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The Story of My Experiments with Truth  
Cover page of 1993 reprint by Beacon Press.
Author Mohandas Karamchand Gandhi
Original title સત્યના પ્રયોગો અથવા આત્મકથા
Translator Mahadev Desai
Country India
Language Gujarati
Subject(s) Autobiography
Publisher Navajivan Trust
Publication date 1927

The Story of My Experiments with Truth (Gujarātī "સત્યના પ્રયોગો અથવા આત્મકથા") is the autobiography of Mohandas Karamchand Gandhi, covering his life from early childhood through to 1920. It was initiated at the insistence of Swami Anand and other close co-workers of Gandhi, for him to explain the background of his public campaigns. In 1999, the book was designated as one of the "100 Most Important Spiritual Books of the 20th Century" by HarperCollins publishers.[1]



For Gandhi, truth was the sovereign principle; inclusive of many other spiritual principles and schools of thought.

"[I]t is not my purpose to attempt a real autobiography. I simply want to tell the story of my numerous experiments with truth, and as my life consists of nothing but those experiments, it is true that the story will take the shape of an autobiography...", he adds in the introduction. And hence the title My Experiments with Truth. However, he further notes that "... [the experiments] will of course include experiments with non-violence, celibacy and other principles of conduct believed to be distinct from truth."

In this autobiography, Gandhi has recounted the period from his birth (1869) up to the year 1921. In the last chapter, he notes, "My life from this point onward has been so public that there is hardly anything about it that people do not know..."


Gandhi wrote in his autobiography that the three most important modern influences in his life were Leo Tolstoy's The Kingdom of God Is Within You, John Ruskin's Unto This Last and the poet Shrimad Rajchandra (Raychandbhai)[2].

First publication and later editions

After its initiation, "The Story of My Experiments with Truth" remained in the making for 4–5 years (including the time while Gandhi was imprisoned at Yeravda near Pune, Maharastra), and then it first appeared as a series in the weekly Gujarati magazine Navjivan during 1925-28 which was published from Ahmedabad, India.

In a book-form, it was first published (in Gujarati) by Navajivan Trust, Ahmedabad in two volumes (Vol I–602pp–1927; Vol II–608pp–1929) at a subsidized rate and has run though five editions/reprints since then - last in January 2001. After the first publication, it was revised and translated into English by Gandhi's close associate and aide-de-camp Mahadev Desai.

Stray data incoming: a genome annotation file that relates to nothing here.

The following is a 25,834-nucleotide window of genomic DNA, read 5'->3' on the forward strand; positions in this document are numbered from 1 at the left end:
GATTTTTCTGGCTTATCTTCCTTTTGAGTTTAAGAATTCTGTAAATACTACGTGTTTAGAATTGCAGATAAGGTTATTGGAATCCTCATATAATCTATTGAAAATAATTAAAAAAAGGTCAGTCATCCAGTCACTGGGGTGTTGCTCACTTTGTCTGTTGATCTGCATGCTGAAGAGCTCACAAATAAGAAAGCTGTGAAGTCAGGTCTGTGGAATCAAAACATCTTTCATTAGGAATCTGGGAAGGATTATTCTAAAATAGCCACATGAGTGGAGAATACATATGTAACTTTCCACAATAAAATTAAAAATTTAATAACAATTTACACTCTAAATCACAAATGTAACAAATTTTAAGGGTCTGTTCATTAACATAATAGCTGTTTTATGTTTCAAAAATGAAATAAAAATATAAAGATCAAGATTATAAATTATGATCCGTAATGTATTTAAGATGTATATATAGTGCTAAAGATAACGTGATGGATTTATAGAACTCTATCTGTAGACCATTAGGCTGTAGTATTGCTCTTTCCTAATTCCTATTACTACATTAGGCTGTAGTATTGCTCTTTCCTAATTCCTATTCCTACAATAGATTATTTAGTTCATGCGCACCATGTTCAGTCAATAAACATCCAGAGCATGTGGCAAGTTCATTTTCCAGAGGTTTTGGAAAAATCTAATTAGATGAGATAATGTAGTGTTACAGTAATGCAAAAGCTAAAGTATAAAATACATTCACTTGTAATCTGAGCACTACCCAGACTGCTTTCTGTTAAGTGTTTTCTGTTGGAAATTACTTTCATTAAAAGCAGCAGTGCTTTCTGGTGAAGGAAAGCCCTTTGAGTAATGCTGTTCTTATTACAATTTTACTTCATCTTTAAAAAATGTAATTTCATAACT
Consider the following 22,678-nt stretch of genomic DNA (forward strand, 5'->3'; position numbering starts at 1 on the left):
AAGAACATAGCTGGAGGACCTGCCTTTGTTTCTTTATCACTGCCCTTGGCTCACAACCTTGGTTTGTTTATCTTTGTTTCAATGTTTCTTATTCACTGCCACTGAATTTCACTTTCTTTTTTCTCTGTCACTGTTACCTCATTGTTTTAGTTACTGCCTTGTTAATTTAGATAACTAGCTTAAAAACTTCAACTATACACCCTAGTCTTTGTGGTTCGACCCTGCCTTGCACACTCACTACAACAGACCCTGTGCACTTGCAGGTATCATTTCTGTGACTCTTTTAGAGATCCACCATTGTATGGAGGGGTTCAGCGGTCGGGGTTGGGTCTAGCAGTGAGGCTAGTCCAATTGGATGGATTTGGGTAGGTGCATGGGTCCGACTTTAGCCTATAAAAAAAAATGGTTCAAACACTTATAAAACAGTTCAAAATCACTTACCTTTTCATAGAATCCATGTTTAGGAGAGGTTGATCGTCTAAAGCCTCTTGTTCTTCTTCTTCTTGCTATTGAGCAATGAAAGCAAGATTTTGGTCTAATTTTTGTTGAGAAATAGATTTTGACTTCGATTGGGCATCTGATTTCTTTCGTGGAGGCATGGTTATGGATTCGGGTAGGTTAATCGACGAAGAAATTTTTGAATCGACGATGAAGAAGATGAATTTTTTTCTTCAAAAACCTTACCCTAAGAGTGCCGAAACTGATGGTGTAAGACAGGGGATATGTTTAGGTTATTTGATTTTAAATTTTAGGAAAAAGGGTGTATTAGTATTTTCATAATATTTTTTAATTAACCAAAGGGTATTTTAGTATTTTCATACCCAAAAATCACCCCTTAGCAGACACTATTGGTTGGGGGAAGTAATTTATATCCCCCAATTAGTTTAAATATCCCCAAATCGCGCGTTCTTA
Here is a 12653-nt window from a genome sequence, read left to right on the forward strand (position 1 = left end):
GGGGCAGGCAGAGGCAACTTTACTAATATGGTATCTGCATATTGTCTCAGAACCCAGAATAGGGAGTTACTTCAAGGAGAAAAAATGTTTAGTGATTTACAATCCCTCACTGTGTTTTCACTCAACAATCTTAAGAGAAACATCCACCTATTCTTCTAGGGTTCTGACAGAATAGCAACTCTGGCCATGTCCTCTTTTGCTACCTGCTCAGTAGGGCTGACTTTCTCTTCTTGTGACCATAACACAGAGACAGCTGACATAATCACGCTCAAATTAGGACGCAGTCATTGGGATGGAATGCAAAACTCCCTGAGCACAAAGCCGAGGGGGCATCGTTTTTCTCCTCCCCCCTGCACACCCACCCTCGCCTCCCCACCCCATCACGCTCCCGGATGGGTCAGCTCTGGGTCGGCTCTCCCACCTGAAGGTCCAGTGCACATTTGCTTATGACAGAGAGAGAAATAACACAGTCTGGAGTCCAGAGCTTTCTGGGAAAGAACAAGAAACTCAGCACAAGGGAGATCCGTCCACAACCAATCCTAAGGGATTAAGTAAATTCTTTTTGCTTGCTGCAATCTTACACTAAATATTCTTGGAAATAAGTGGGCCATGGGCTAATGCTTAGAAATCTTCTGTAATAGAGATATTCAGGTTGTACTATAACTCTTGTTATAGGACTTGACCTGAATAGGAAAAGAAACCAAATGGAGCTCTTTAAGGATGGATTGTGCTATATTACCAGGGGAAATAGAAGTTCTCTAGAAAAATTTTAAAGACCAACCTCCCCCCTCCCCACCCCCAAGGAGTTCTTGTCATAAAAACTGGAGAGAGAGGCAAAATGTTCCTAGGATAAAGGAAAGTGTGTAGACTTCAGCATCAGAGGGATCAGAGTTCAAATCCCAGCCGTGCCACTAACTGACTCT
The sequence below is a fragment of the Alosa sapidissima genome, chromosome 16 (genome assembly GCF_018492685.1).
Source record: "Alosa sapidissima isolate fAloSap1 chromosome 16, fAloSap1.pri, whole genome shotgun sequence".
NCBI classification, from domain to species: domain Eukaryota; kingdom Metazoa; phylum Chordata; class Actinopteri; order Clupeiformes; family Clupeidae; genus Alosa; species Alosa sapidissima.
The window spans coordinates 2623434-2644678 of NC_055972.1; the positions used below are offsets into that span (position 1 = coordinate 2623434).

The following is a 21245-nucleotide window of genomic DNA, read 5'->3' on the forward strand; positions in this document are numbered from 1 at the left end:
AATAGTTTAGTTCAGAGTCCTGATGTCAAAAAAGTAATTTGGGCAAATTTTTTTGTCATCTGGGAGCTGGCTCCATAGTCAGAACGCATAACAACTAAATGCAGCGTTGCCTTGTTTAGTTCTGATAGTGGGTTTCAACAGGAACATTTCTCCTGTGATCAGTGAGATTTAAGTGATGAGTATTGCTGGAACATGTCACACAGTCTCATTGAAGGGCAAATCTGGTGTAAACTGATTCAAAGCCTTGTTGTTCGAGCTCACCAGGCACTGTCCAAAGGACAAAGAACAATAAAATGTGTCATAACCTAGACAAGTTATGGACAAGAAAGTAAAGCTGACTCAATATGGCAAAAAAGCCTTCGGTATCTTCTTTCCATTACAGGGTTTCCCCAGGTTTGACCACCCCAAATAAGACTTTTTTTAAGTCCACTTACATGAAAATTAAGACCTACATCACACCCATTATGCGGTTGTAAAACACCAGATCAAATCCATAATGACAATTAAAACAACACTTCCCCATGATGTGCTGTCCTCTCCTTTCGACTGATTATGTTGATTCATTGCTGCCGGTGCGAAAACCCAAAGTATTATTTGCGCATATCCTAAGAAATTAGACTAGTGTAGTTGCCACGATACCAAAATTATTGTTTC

The English translation first appeared as a series in "Young India", another English language weekly of Navajivan Trust.


The only English translation of The Story of My Experiments with Truth was done by Gandhi's friend and assistant Mahadev Desai. By modern standards Desai's translation is flowery and liberal, turning passages such as "Everyone should fast and stop work" into "Let all the people of India, therefore, suspend their business on that day and observe the day as one of fasting and prayer." It also bowdlerises the original in places. (see The Believer 51, Feb. 2008 [1])

Mahadev Desai (left) reading out a letter to Gandhi from the viceroy at Birla House, Mumbai, April 7, 1939.

Mahadev Desai (1892—1942), a journalist, was born in 1892 in the Surat district of Gujarat state in India. He graduated from the Bombay University with B.A. (first class), majoring in Philosophy and Logic. This was followed by a Law degree, and in 1915 he qualified as a lawyer.

Owing to his love for literature and to support his education, Mahadev Desai elected to translate John Morley's book On Compromise into Gujarati language in a competition for best Gujarati translation sponsored by Forbes Gujarati Sabha (See: Alexander Kinloch Forbes). After winning the prize, he went to meet with Gandhi (who returned to India in 1915) in Ahmedabad to seek his advice. Some authorities, however, suggest that Desai met with Gandhi in relation with a letter that the former has sent expressing his views and criticism on Gandhi's proposed ashram in Ahmedabad. Anyhow, this was their first meeting, and in November 1917, Mahadev Desai decided to join Gandhi on a full-time basis – an intimate association that lasted for nearly 25 years until the early death of Desai in 1942.

In Verrier Elwin's words:

... [Mahadev Desai] was much more than [Gandhi's official secretary]. He was in fact Home and Foreign Secretary combined. He managed everything. He made all the arrangements. He was equally at home in the office, the guest-house and the kitchen. He looked after many guests and must have saved 10 years of Gandhi's life by diverting from him unwanted visitors....


Some critics have suggested that Gandhi has assumed the basic knowledge of the events and socio-political situation of India during late 19th – early 20th century on the reader's part. It may be advisable to supplement the reading with other (recent) authors like Yogesh Chadha (Gandhi: A Life) who could help provide the background information and insight of that era.

Book Reviews



Editions in print

  • India - ISBN 81-7229-008-X
  • United States - authorized edition with forward by Sissela Bok, Beacon Press 1993 reprint: ISBN 0-8070-5909-9
  • Dover Publications 1983 reprint of 1948 Public Affairs Press edition: ISBN 0-486-24593-4
  • My Experiments with Truth (Paperback)

Online editions

External links


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